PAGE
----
• CommentTimeFeb 4th 2017
     
    Remember, Remember, the article was written for the USA! And in the USA the peak demand is often from AirCon at the time that PV systems are outputting the most. So by storing at these times, the peak is increased.
  4.  
    The research paper makes this caveat about the way they modelled consumer energy usage:


    "Note that both of these operational modes take a customer-
    centric perspective that seeks to minimize interaction with the
    utility as much as possible. Neither operational method explic-
    itly considers other grid-level services that could be offered by
    distributed energy storage or the potential economic benefits of
    those services. While we are aware of the fact that the methods
    of storage operation selected are not optimal from a purely eco-
    nomic or system perspective, our objective is to assess the spe-
    cific impacts of storing solar energy in the home to minimize
    reliance on the utility, because this application is the primary value
    proposition offered to residential customers by storage vendors"

    In other words the research paper does not model home storage when tied into a smart grid managed by the utility companies and the benefits that that would bring. "Minimize interaction with the
    utility as much as possible" is why the paper is a red herring. Home energy storage ONLY makes sense when it is part of a truly integrated smart grid that ties in energy generation with consumer energy use. Ands smart meters ONLY makes sense when they are also part of such a system.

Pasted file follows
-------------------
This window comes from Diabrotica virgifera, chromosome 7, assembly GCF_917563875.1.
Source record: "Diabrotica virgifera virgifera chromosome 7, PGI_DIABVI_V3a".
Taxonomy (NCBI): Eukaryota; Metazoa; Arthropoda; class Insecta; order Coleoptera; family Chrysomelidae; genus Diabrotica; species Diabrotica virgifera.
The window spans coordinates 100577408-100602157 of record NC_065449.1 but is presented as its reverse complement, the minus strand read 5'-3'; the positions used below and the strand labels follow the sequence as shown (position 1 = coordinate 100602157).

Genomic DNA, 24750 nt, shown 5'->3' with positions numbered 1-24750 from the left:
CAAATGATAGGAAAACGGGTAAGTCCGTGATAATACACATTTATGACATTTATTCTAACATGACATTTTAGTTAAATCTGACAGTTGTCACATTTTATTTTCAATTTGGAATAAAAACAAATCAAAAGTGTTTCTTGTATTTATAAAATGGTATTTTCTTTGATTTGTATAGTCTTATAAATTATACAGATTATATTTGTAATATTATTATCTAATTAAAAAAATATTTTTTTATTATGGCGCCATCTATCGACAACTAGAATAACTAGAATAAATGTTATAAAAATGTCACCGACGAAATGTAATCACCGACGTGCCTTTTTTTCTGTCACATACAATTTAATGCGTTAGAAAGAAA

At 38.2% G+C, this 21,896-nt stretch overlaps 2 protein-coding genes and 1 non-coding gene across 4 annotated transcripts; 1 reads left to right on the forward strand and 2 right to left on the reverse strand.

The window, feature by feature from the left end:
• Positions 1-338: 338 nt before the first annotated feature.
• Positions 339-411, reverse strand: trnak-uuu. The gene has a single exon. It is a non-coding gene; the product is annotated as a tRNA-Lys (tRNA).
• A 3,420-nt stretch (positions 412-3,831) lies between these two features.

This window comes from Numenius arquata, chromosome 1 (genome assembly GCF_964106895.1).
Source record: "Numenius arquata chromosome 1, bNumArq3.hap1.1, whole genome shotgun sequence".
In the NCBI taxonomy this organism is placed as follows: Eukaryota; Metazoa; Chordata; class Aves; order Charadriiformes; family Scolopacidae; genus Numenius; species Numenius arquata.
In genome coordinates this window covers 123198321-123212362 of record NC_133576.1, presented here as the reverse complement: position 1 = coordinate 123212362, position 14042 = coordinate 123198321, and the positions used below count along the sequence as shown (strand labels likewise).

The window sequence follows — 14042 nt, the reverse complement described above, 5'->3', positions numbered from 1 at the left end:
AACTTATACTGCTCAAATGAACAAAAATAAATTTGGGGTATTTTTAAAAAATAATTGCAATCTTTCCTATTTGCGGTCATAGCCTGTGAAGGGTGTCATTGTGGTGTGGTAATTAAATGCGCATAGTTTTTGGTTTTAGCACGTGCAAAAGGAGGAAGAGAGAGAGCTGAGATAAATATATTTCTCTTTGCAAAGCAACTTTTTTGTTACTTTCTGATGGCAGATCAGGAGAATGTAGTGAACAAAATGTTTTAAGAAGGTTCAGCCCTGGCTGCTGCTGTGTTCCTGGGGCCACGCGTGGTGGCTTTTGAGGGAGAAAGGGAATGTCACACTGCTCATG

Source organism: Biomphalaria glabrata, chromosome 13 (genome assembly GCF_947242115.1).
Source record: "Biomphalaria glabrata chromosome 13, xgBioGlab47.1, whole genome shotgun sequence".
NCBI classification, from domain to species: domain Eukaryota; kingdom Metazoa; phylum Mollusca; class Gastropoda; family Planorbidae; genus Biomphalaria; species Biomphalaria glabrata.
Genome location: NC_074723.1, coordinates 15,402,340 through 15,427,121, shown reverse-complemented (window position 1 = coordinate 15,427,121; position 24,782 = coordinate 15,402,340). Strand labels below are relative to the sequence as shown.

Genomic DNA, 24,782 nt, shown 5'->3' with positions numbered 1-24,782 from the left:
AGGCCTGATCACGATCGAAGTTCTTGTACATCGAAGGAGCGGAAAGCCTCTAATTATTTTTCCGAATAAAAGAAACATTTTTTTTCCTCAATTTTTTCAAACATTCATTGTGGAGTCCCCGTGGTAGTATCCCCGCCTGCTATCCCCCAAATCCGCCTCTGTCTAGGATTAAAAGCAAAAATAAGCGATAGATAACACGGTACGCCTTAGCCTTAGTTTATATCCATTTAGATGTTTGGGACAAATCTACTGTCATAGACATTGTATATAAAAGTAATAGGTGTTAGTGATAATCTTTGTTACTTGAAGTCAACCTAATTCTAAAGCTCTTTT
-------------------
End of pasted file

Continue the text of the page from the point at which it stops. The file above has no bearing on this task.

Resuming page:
• CommentAuthorwookey
    • CommentTimeFeb 12th 2017
     
    Therefore it doesn't really matter from a kgCO₂e/kWh point of view when households take their electricity.


    Not sure I follow you here. UK grid intensity is typically _much_ lower overnight (1/3rd to 1/4 of what it is during the day), so it does matter what time of day you use electricty from a kgCO₂e/kWh POV.

    It is overall more efficient to put batteries in the local grid, than in individual homes, because the (very expensive) resource then benefits from diversity and gets higher utilisation. But at the moment, much of the incentive is about grid independence, so it's more likely to happen at the individual level. (It's still expensive enough that it doesn't make simple financial sense for many (any?) yet, but it's likely to within not too many years.

    I'm going to have to read that paper more carefully. At first glance it sounds like bollocks. I can see how overall emissions might increase due to less residential-PV being sent to the grid, but I can't see how it would increase local consumption (and thus emissions) (Unless you assume that the batt and inverter are in series and _all_ the leccy goes into and out of batt - but that would be a dumb design).
    • CommentAuthorEd Davies